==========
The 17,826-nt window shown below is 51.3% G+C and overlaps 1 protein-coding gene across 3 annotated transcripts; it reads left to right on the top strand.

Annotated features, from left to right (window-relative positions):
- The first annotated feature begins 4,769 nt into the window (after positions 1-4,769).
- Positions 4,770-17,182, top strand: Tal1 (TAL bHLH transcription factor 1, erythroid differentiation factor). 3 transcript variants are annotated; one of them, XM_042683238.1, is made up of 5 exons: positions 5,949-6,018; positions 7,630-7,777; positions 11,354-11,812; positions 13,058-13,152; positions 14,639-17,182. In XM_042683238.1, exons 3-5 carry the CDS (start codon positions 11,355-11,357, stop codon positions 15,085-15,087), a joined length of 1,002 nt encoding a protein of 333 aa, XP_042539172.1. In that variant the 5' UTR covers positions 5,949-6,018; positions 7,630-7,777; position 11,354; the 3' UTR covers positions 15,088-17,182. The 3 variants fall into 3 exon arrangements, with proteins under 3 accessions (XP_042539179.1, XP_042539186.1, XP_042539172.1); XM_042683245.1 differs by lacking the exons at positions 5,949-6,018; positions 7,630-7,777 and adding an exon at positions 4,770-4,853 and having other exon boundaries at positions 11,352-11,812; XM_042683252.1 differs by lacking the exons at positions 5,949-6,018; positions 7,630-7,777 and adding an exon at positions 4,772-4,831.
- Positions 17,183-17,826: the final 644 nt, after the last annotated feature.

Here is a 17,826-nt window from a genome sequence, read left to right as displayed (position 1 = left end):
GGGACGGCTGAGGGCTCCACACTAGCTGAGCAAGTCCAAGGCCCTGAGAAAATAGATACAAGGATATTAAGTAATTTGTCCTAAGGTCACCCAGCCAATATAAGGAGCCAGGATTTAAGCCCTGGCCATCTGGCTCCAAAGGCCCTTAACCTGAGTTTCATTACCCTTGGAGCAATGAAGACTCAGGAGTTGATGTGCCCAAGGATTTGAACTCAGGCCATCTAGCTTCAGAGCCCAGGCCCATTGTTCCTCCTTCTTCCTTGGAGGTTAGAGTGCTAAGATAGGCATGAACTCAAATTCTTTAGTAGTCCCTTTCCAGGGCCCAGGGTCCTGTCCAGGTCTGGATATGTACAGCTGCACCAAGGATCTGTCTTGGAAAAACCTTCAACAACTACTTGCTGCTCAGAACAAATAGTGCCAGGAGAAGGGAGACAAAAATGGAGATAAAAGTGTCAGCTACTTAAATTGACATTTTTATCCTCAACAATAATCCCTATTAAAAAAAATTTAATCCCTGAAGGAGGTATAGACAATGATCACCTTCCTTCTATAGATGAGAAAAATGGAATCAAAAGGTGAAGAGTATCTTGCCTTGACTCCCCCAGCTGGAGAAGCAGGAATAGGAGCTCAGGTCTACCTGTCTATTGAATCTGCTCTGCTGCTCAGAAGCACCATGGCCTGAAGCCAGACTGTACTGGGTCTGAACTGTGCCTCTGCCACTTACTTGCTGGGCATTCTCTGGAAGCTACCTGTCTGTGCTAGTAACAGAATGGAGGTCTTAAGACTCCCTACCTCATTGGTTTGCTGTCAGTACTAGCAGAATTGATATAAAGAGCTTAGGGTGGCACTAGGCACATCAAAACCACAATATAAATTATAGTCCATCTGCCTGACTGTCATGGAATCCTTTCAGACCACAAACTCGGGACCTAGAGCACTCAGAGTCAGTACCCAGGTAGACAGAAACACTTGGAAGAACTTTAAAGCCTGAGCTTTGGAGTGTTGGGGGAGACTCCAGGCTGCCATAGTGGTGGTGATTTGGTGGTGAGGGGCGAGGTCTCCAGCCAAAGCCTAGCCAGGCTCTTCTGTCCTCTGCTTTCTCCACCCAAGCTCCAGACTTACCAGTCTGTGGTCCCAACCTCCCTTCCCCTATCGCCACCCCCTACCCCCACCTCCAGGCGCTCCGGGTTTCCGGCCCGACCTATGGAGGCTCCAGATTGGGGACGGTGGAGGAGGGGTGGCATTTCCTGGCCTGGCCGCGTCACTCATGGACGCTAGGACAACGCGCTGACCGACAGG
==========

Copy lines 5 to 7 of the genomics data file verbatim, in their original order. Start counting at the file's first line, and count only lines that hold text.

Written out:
- Positions 17,183-17,826: the final 644 nt, after the last annotated feature.

Here is a 17,826-nt window from a genome sequence, read left to right as displayed (position 1 = left end):
GGGACGGCTGAGGGCTCCACACTAGCTGAGCAAGTCCAAGGCCCTGAGAAAATAGATACAAGGATATTAAGTAATTTGTCCTAAGGTCACCCAGCCAATATAAGGAGCCAGGATTTAAGCCCTGGCCATCTGGCTCCAAAGGCCCTTAACCTGAGTTTCATTACCCTTGGAGCAATGAAGACTCAGGAGTTGATGTGCCCAAGGATTTGAACTCAGGCCATCTAGCTTCAGAGCCCAGGCCCATTGTTCCTCCTTCTTCCTTGGAGGTTAGAGTGCTAAGATAGGCATGAACTCAAATTCTTTAGTAGTCCCTTTCCAGGGCCCAGGGTCCTGTCCAGGTCTGGATATGTACAGCTGCACCAAGGATCTGTCTTGGAAAAACCTTCAACAACTACTTGCTGCTCAGAACAAATAGTGCCAGGAGAAGGGAGACAAAAATGGAGATAAAAGTGTCAGCTACTTAAATTGACATTTTTATCCTCAACAATAATCCCTATTAAAAAAAATTTAATCCCTGAAGGAGGTATAGACAATGATCACCTTCCTTCTATAGATGAGAAAAATGGAATCAAAAGGTGAAGAGTATCTTGCCTTGACTCCCCCAGCTGGAGAAGCAGGAATAGGAGCTCAGGTCTACCTGTCTATTGAATCTGCTCTGCTGCTCAGAAGCACCATGGCCTGAAGCCAGACTGTACTGGGTCTGAACTGTGCCTCTGCCACTTACTTGCTGGGCATTCTCTGGAAGCTACCTGTCTGTGCTAGTAACAGAATGGAGGTCTTAAGACTCCCTACCTCATTGGTTTGCTGTCAGTACTAGCAGAATTGATATAAAGAGCTTAGGGTGGCACTAGGCACATCAAAACCACAATATAAATTATAGTCCATCTGCCTGACTGTCATGGAATCCTTTCAGACCACAAACTCGGGACCTAGAGCACTCAGAGTCAGTACCCAGGTAGACAGAAACACTTGGAAGAACTTTAAAGCCTGAGCTTTGGAGTGTTGGGGGAGACTCCAGGCTGCCATAGTGGTGGTGATTTGGTGGTGAGGGGCGAGGTCTCCAGCCAAAGCCTAGCCAGGCTCTTCTGTCCTCTGCTTTCTCCACCCAAGCTCCAGACTTACCAGTCTGTGGTCCCAACCTCCCTTCCCCTATCGCCACCCCCTACCCCCACCTCCAGGCGCTCCGGGTTTCCGGCCCGACCTATGGAGGCTCCAGATTGGGGACGGTGGAGGAGGGGTGGCATTTCCTGGCCTGGCCGCGTCACTCATGGACGCTAGGACAACGCGCTGACCGACAGG